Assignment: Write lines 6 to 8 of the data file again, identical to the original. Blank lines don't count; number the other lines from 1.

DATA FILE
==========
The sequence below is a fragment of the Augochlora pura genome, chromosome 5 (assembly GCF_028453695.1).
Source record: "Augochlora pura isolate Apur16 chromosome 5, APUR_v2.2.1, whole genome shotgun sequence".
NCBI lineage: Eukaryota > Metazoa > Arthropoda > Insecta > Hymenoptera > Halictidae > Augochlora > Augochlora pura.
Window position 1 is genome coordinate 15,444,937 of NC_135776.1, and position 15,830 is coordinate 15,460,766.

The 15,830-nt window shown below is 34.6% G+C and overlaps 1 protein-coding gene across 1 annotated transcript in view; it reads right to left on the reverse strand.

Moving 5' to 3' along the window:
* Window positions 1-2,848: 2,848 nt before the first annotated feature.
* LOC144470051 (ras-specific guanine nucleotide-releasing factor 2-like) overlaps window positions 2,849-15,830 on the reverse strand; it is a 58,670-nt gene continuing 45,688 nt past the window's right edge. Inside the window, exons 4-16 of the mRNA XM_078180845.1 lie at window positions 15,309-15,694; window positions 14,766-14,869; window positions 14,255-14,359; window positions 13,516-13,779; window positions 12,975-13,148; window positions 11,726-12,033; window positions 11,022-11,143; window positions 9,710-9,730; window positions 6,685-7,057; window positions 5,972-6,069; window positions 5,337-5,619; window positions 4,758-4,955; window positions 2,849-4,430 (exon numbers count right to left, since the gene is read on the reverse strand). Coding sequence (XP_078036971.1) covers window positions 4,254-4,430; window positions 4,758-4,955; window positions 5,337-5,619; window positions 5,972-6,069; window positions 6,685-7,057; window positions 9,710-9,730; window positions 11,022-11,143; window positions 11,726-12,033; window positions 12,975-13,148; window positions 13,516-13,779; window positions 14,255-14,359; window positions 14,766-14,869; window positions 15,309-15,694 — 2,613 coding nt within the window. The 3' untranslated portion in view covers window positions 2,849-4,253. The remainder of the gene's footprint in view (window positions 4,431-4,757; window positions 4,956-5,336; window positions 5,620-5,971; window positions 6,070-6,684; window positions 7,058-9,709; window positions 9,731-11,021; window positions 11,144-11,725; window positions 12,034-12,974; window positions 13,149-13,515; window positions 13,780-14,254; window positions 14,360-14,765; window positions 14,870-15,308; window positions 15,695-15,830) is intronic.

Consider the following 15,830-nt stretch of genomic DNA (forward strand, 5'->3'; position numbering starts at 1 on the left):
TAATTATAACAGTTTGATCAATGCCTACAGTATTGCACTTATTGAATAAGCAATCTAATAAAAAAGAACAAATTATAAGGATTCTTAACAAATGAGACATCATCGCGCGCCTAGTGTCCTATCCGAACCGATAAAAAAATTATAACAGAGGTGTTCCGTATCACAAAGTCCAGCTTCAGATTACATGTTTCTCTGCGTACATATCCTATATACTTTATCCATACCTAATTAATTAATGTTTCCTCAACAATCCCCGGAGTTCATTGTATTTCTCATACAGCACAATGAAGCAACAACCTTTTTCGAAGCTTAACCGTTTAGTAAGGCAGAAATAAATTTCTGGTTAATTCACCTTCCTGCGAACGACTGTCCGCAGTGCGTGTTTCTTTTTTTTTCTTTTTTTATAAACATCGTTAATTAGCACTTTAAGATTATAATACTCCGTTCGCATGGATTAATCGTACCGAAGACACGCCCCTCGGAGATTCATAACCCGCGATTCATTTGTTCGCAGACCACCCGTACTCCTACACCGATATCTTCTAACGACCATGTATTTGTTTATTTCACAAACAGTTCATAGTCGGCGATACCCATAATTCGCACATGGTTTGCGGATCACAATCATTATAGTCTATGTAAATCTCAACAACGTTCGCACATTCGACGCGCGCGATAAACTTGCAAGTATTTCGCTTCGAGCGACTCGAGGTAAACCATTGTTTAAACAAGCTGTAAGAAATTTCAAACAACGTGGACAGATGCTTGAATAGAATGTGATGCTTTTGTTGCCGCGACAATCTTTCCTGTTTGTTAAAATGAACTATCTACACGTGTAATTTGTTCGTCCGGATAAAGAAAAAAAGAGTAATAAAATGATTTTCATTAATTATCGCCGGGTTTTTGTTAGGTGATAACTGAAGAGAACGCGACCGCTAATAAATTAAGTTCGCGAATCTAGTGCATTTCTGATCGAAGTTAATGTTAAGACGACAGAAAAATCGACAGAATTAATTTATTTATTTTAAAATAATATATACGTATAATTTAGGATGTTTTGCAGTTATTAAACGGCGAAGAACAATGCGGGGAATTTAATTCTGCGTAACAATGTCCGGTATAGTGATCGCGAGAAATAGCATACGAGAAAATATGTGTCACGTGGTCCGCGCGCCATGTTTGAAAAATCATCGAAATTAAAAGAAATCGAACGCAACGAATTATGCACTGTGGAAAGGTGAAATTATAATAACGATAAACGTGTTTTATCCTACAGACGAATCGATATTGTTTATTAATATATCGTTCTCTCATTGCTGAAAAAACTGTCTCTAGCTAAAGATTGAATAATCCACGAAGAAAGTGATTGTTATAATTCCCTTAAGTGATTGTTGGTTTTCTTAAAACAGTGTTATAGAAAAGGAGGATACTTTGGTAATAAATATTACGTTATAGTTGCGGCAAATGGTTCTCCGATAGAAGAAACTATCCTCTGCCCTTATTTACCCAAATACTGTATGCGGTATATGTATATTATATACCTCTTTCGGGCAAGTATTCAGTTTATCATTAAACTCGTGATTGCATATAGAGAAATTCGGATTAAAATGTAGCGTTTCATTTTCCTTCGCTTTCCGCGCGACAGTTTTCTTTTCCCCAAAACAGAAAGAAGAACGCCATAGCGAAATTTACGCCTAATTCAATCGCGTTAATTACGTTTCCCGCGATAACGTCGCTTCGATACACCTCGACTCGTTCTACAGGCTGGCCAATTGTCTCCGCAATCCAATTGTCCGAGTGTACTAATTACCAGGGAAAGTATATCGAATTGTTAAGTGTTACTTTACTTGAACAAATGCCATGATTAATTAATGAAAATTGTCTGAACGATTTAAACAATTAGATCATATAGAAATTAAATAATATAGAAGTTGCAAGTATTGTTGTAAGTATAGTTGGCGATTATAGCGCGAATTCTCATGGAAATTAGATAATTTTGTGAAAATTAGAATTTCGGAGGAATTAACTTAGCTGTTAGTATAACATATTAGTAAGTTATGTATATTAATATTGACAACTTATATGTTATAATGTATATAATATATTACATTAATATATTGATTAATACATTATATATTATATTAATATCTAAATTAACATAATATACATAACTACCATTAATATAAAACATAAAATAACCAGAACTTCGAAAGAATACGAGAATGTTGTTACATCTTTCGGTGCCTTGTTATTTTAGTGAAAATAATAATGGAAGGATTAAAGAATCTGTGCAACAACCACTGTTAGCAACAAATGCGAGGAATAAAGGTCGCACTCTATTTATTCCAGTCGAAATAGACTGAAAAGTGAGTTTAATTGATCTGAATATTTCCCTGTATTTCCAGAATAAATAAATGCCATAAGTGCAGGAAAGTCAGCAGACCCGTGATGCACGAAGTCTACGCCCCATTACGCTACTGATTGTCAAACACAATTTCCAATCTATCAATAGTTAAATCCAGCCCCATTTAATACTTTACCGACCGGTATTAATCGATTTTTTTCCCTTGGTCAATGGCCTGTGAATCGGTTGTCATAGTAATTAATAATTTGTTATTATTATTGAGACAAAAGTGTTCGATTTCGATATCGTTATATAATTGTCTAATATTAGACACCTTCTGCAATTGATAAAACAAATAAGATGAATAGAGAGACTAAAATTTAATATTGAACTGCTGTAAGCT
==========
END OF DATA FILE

Moving 5' to 3' along the window:
* Window positions 1-2,848: 2,848 nt before the first annotated feature.
* LOC144470051 (ras-specific guanine nucleotide-releasing factor 2-like) overlaps window positions 2,849-15,830 on the reverse strand; it is a 58,670-nt gene continuing 45,688 nt past the window's right edge. Inside the window, exons 4-16 of the mRNA XM_078180845.1 lie at window positions 15,309-15,694; window positions 14,766-14,869; window positions 14,255-14,359; window positions 13,516-13,779; window positions 12,975-13,148; window positions 11,726-12,033; window positions 11,022-11,143; window positions 9,710-9,730; window positions 6,685-7,057; window positions 5,972-6,069; window positions 5,337-5,619; window positions 4,758-4,955; window positions 2,849-4,430 (exon numbers count right to left, since the gene is read on the reverse strand). Coding sequence (XP_078036971.1) covers window positions 4,254-4,430; window positions 4,758-4,955; window positions 5,337-5,619; window positions 5,972-6,069; window positions 6,685-7,057; window positions 9,710-9,730; window positions 11,022-11,143; window positions 11,726-12,033; window positions 12,975-13,148; window positions 13,516-13,779; window positions 14,255-14,359; window positions 14,766-14,869; window positions 15,309-15,694 — 2,613 coding nt within the window. The 3' untranslated portion in view covers window positions 2,849-4,253. The remainder of the gene's footprint in view (window positions 4,431-4,757; window positions 4,956-5,336; window positions 5,620-5,971; window positions 6,070-6,684; window positions 7,058-9,709; window positions 9,731-11,021; window positions 11,144-11,725; window positions 12,034-12,974; window positions 13,149-13,515; window positions 13,780-14,254; window positions 14,360-14,765; window positions 14,870-15,308; window positions 15,695-15,830) is intronic.